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How To Practice DJing When You’re Not At A Gig

As a DJ, one of the most difficult skills to learn is how to play to a crowd. It’s a challenge, particularly for DJs that don’t have weekly or monthly residencies locked down. So what are the best ways to get that same positive nervousness and tension that you experience when playing in front of a crowd? Keep reading for some great ideas.

Record Yourself – Emulated Pressure

photo credit: charlesdyer via photopin

Back in 2012, we published an article on how recording your sets is a critical habit for any DJ to get into. Beyond being great for self-analysis for skill level and a wonderful way to remember and document your technical development and musical taste, recording yourself DJing is a way to emulate the pressure of a live audience. There was a great comment on the article that really captures this idea:

This may sound weird but I treated the recorder as my audience. At the time I was not playing in front of anyone, not even friends and so visualizing the recorder in Traktor as my audience made me focus a lot more when mixing. When I made mistakes I actually felt embarrassed even if I was alone. After a while I began to take a closer look at the decisions I was making while the recorder was on and this lead me to get my game up progressively. Not only was I able to catch mistakes and less than appropriate decisions I had taken during the mix (like mixing in a track prematurely or late) but it also gave me confidence to start going out to play.

When I was finally at a venue I still felt the jitters but only before I pressed play, after that it felt like I was just recording another mix at home. Needless to say I was able to eliminate the mistakes I had when setting my frequencies in the mixer. My transitions became a lot more seamless even without the use of filters and it became second nature to me. After that I was then concentrating on using effects to make bigger build-ups and aid my transitions even further. Recording your mixes is something every DJ should be doing!

Streaming Your Set

How To Live Stream DJ Sets On Facebook

Streaming your set online is a great way to have an actual audience – it’s a bit like the recording yourself tip above, except there’s additional pressure because you are actually competing for attention and getting feedback from listeners. The online streaming landscape is constantly changing – but we recommend using services like Chew.TV (dedicated for DJ sets) or Restream.IO (allows you to broadcast one stream to many platforms) when setting up your streaming set.

Be careful to not put too much stock into how well you “capture” a crowd on a stream. The current state of streaming on many platforms encourages very casual consumption (on Facebook, it’s not uncommon to watch a stream for less than 30 seconds). It can be distracting to constantly be watching the viewer count, so try not to focus on that.

Play For/With Friends

photo credit: Alex-de-Haas via photopin

One of my friends recently started learning how to DJ and asked for advice on how to build her skill set in a short amount of time. My answer was simple: take every opportunity you can to mix songs together. Make it not only a private practice, but also something that you do idly while:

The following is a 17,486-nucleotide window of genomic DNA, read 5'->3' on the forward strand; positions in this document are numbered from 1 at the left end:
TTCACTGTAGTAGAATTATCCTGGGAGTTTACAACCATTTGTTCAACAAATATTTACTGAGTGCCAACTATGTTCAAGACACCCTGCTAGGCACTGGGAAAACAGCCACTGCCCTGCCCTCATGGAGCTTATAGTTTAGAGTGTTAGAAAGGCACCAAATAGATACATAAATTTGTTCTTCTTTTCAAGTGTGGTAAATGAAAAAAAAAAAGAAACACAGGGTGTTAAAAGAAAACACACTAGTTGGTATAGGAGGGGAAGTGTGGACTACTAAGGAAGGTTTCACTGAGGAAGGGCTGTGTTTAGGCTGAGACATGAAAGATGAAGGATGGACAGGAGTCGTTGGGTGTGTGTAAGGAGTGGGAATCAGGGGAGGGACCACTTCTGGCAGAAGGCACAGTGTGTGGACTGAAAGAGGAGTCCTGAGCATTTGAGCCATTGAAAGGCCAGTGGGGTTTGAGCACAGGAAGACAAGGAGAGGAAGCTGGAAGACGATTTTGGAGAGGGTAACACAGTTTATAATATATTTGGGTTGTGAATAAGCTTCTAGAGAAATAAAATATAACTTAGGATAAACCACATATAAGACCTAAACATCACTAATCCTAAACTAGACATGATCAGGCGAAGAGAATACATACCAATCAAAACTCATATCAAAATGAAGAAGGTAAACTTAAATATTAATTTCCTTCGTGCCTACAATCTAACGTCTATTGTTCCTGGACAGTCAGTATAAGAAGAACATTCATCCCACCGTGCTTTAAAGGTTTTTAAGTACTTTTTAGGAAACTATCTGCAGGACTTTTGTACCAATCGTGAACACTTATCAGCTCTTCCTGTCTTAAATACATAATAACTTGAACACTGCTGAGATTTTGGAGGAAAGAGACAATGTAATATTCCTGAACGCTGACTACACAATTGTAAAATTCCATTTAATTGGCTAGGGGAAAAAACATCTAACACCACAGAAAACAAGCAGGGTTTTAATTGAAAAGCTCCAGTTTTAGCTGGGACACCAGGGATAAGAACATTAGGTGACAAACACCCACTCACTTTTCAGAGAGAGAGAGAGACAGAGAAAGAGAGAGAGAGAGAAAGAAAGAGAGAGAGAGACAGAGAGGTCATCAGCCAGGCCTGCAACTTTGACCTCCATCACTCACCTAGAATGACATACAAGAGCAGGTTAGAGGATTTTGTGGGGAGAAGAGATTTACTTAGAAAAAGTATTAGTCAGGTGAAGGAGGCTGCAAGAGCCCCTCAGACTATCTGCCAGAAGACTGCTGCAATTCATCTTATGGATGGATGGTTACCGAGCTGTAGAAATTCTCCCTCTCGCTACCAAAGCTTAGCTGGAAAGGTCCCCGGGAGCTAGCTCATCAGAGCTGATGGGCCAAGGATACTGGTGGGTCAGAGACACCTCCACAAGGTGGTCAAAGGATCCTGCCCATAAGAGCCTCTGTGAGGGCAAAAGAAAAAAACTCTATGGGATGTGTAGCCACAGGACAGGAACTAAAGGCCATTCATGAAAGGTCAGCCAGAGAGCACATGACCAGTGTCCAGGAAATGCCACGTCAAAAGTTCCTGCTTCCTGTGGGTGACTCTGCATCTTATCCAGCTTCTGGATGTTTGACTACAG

• pregaming before a night out with friends
  • relaxing in the park
  • waiting for your laundry to dry, etc.

If you make DJing a social activity, it’s easy to get more hours in without setting aside tons of time for yourself. If you’re doing this with other DJs, it’s also a good chance to hear new music and learn new techniques by watching other people mix.

Screw Up A Mix – Do You Try Again, or Not?

There’s a famous quote about practicing that’s commonly attributed to NFL legend Vince Lombardi. It’s also often used to explain to young musicians learning an instrument why they need to practice deliberately:

“Practice does not make perfect. Only perfect practice makes perfect.”

There’s two ways to take this quote:

  1. If you screw up while practicing, go back and try again until you do it correctly
  2. If you don’t practice with intention/dedication and analyze your mistakes, it’s harder to get better

Both are acceptable ways to view practice – although many artists will likely take issue with the first, because it is an interruption of getting into an immersive “flow state” of focus.

It’s also important to consider that DJing is not always a well choreographed performance – it can often be full of experimentation and mistakes. If you rewind the track every time you screw up a mix when practicing, you don’t learn how to move on from mistakes and recover. You won’t have a second chance at mixing two songs together at a real gig!


Set A Countdown Timer

Here’s a really cheap and easy tip for creating a bit of external pressure on a studio session on the decks. When you start mixing, set up a countdown timer for yourself that you can easily see the entire time you’re DJing. This is a good practice because it forces you to consider what tracks you’ll mix into your set during that time – similar to what a DJ experiences at most gigs.

Pro Tip: Most people set timers with their phones. I find it really helps to plug it in and turn off the screen sleep settings, so that you’ve always got a running timer visible when you glance at it.

What’s Harder To Practice Without A Real Gig

Of course, not every element of DJing can be emulated outside of real performances. A few things that you only get when you’re playing in a real venue:

  • How the crowd changes over the course of the night
  • Adjusting volume and EQ based on the room, crowd, and sound system
  • Seeing people dance and react to your selections (and allowing that to drive what you choose next)
  • Requests (for better or for worse)

Have your own tips for practicing DJing? Share your thoughts in the comments below!

  • Roshan u t

    I am like to DJ

  • David Sanei